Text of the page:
From driver to driven – and how to get there

Autonomous driving will become the norm, but when, how and in what form?

By Antoinette Price

The internet of things (IoT) – consisting of millions of “sensorized” connected devices and systems – and artificial intelligence (AI) – combining analytics, machine learning and algorithms – are making the world smarter and more connected.

Autonomous shuttle bus future transport University of Michigan trials autonomous shuttle bus on a two-mile route (Photo: Mcity University of Michigan)

Together these disruptive technologies are changing how many industries operate, improving their products, systems and services, and saving costs, energy and time. The gathering, exchange and analysis of data from connected devices in real time offer many advantages. For example, smart lighting and heating systems make buildings more efficient, and connected medical wearables improve the quality of life for people with certain health conditions.

Rethinking the transport ecosystem

The transport industry is no exception. As the digitalization process continues, existing infrastructures are being updated to increase capacity for growing populations, improve safety and tackle congestion and pollution in cities by making services more green and efficient. 

At the recent Geneva International Motor Show (GIMS), visitors got a taste of the latest connected, autonomous driving technology and advances in electric and hybrid vehicles. During the show, the International Telecommunication Union (ITU) and the United Nations Economic Commission for Europe (UNECE) organized their annual Future Networked Car symposium. Representatives of vehicle manufacturers and the automotive and information and communication technology (ICT) industries, as well as governments and their regulators gathered to discuss the status and future of vehicle communications and automated driving.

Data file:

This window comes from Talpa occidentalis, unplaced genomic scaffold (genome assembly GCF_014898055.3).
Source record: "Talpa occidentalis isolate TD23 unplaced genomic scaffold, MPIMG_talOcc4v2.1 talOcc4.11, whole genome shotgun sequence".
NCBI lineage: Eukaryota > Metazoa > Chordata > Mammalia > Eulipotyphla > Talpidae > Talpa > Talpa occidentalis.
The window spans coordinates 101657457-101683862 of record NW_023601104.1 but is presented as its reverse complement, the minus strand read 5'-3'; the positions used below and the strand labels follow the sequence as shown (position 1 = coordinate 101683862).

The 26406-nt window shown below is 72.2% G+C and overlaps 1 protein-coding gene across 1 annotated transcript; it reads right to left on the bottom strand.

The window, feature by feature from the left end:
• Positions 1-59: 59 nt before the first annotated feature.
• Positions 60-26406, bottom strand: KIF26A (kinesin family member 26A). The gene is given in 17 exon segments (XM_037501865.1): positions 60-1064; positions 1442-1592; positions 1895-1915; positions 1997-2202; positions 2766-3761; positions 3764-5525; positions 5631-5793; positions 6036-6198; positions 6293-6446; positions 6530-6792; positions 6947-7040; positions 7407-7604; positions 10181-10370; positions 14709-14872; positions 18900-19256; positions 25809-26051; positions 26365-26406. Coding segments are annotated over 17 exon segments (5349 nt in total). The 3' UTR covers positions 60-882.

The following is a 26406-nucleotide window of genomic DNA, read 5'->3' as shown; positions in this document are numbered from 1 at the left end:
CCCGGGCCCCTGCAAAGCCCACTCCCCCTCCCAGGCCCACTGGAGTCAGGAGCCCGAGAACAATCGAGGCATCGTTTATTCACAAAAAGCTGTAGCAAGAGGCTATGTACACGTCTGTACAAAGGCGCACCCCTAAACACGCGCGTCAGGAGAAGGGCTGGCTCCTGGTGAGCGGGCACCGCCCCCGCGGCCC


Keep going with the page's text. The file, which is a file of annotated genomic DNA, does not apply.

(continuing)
How will autonomous vehicles fit into existing infrastructures?

Russ Shields, Chair of ITU Collaboration on Intelligent Transport Systems Communications Standards said of the Geneva Motor Show, “You don’t see the hype we used to see, you actually see connected tech in the vehicles, so we have moved from 'this is coming', to 'it is here'”.

In line with this shift, the ITU symposium also addressed one of the next big concerns: how to integrate autonomous vehicles (AVs) into a mixed environment. In other words, how can fully autonomous vehicles be made to interact with people who are still driving vehicles which contain older technology? Without question, the transition phase will represent a big challenge.

Enabling innovative transportation services

Lissa Franklin, VP Business Development and Marketing, BestMile, Switzerland, addressed this question in her presentation: “Autonomous mobility is already in our streets and deployments of autonomous shuttles are blossoming worldwide, but the democratization of AVs will be impacted directly by the quality of mobility services and their integration in the existing transportation infrastructure”.

The need for global coordination and real-time optimization

In order to facilitate a smooth transition to autonomous vehicles, public transport agencies and smart cities, transport network companies, transport operators and on-demand private transport services will need to work together and develop new mobility services which integrate with autonomous vehicles. Services will include on-demand and fixed route, both of which will incorporate and need to manage a combination of human driven vehicles and AVs (hybrid fleets), as well as different brands of AVs (mixed fleets).

High-tech mobility services

IoT and AI technologies will contribute to producing the technical infrastructure required by this multi-modal transportation. It will need to consider: real-time analytics for predictive demand calculations, payment, apps, scheduling, traffic, passenger/user experiences, data intelligence, new revenue opportunities and shared autonomous services.